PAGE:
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Mekong Sentinel Landscape
In the last two decades, Mekong economies have grown much faster than usual. Large infrastructure development has caused, and will continue to cause, dramatic changes in forest cover, land use patterns and regional ecosystem services. These changes will bring profound and widespread changes to both the physical and social environment. Recent debates among regional countries continue to focus on the commercial exploitation of natural resources, not the sustainable protection and provision of ecosystem services. These reasons signify Sentinel Landscape research is critical to the future of the Mekong region.
The Mekong is home to almost 100 distinct ethnic groups. The political and economic marginalization of these groups is a longstanding problem. Additionally, local, indigenous communities face increasing uncertainties as they strive to use and sustain the landscapes in which they depend upon. Among the most powerful contemporary forces that influence both local cultures and land use are various government policies with their emphasis on rapid expansion of regional, national and international markets.
Nation building and increased regional integration of ethnic minority areas has led to increased incomes as well created poverty. The challenges facing Mekong region ethnic groups are new and old, social and cultural, political and economic, national and regional.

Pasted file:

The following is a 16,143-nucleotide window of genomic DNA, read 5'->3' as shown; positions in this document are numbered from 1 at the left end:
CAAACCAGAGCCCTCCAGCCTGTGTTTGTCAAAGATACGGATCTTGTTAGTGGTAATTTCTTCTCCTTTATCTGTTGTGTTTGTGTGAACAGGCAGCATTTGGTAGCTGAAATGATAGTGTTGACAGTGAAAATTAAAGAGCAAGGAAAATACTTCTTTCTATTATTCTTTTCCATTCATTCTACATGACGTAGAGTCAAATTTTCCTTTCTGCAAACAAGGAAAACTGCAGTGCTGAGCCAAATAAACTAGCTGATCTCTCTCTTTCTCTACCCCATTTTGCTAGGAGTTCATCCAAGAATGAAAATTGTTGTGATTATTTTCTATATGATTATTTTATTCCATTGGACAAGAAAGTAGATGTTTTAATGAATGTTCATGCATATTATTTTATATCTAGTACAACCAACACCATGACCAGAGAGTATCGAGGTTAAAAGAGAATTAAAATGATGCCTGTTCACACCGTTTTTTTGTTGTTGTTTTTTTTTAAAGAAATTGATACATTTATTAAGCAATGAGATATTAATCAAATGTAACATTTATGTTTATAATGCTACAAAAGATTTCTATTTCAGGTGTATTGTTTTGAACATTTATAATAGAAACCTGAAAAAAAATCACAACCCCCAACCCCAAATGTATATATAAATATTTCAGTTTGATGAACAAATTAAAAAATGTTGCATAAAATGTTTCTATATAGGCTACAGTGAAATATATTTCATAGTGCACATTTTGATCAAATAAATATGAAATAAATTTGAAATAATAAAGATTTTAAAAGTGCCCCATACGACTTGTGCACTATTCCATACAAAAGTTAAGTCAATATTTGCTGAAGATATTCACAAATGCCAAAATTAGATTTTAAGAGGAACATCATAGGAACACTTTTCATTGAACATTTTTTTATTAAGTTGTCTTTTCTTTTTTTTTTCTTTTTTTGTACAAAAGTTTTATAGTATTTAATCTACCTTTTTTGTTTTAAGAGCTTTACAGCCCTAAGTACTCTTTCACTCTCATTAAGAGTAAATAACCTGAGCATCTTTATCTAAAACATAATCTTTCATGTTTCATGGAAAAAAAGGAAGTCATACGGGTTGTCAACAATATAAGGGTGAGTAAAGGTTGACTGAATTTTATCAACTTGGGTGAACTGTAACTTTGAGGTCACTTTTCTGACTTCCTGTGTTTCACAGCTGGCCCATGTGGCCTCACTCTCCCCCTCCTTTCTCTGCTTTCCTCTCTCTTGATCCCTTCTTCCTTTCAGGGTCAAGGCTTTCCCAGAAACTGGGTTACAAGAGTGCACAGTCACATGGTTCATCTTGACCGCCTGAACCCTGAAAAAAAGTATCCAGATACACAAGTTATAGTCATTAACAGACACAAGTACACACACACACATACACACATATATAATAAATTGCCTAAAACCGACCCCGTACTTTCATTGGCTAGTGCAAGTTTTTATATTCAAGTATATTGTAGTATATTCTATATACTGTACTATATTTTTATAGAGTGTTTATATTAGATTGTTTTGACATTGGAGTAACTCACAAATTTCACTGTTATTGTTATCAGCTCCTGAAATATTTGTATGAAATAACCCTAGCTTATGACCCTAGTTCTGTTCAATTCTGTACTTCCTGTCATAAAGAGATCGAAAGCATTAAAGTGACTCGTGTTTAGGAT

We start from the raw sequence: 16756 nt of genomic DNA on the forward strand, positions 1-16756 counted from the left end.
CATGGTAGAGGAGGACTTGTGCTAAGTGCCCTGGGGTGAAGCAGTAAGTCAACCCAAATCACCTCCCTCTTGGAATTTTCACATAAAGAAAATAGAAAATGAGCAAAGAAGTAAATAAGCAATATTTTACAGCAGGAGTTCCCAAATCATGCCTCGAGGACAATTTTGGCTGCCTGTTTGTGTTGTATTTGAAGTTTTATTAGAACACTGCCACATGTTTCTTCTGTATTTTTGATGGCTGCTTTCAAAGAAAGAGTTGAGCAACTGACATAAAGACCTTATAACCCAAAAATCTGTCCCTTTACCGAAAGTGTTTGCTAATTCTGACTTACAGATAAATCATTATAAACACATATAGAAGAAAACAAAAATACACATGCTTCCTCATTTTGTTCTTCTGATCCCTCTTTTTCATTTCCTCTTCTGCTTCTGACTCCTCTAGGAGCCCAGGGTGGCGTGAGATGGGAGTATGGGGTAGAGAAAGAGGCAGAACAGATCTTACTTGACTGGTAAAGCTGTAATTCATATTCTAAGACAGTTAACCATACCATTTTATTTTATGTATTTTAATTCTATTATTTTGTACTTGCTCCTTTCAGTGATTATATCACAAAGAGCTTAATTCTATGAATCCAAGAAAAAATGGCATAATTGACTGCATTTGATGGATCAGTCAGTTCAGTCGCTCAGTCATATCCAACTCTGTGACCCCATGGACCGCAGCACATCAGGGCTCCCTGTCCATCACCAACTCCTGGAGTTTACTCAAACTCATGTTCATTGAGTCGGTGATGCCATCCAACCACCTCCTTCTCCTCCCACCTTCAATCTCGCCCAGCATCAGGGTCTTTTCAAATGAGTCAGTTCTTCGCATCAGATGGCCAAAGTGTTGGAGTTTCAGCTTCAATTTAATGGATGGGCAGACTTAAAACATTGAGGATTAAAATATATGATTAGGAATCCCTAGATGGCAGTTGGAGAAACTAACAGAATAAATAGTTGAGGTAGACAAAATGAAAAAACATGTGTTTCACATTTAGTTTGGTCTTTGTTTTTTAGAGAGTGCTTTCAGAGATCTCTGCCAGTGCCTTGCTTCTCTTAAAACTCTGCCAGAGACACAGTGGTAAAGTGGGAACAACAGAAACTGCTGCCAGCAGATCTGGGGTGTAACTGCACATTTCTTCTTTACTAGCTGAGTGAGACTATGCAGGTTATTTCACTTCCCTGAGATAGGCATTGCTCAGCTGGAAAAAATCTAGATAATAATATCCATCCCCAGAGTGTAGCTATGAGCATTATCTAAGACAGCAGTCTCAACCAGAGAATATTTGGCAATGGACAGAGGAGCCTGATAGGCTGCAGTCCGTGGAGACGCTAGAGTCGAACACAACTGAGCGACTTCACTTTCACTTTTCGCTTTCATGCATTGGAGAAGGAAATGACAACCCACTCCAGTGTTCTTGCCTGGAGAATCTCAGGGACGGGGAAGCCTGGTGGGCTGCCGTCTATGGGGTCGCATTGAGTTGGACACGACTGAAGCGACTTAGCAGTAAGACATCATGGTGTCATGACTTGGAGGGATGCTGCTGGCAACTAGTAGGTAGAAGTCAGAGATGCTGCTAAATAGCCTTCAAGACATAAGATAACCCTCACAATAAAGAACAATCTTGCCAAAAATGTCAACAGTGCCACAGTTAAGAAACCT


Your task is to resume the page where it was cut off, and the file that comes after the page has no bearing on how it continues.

Reduction of forest cover and simplification of formerly multiuse landscapes has led to an erosion of ecosystem services.
Externalities are often borne by segments of society who have benefited little from rubber income, causing increased disparities in wealth and social unrest.
Menglanxiang, Xishuangbanna, China
Rubber entered site about 15 yrs ago, also paddy rice and tea;
~40% natural forest mostly in protected areas
Oudomxay, Oudomxay, Laos
Rubber in small lowland patches, hill paddy, fruit orchards;
~60% natural forest mostly in uplands
Chiangrai, N. Thailand
Rubber new in site but now a major landuse;
~60% natural forest including protected area
Site in eastern Myanmar site still under consideration, because of the potentially dangerous situation if civil war escalates.
Progress by August 2014
- MOUs signed with country partners in China, Laos, and Thailand
- Site visits to 20 potential sites conducted by ICRAF – June 2014
- Site visit to Oudomxay, Laos by Socio-ecolonimc team – July 2014
- LDSF survey in Menglaxiang completed
- Workshop on socio-economic instruments conducted in Kunming, October 2014
- Socio-economic surveys in Menglaxiang ongoing
- LDSF survey in Oudomxay scheduled to start in January 2015 and in Chiang Rai in March 2015
- Socio-economic survey in Oudomxay scheduled to start late November 2014.
no news in this list.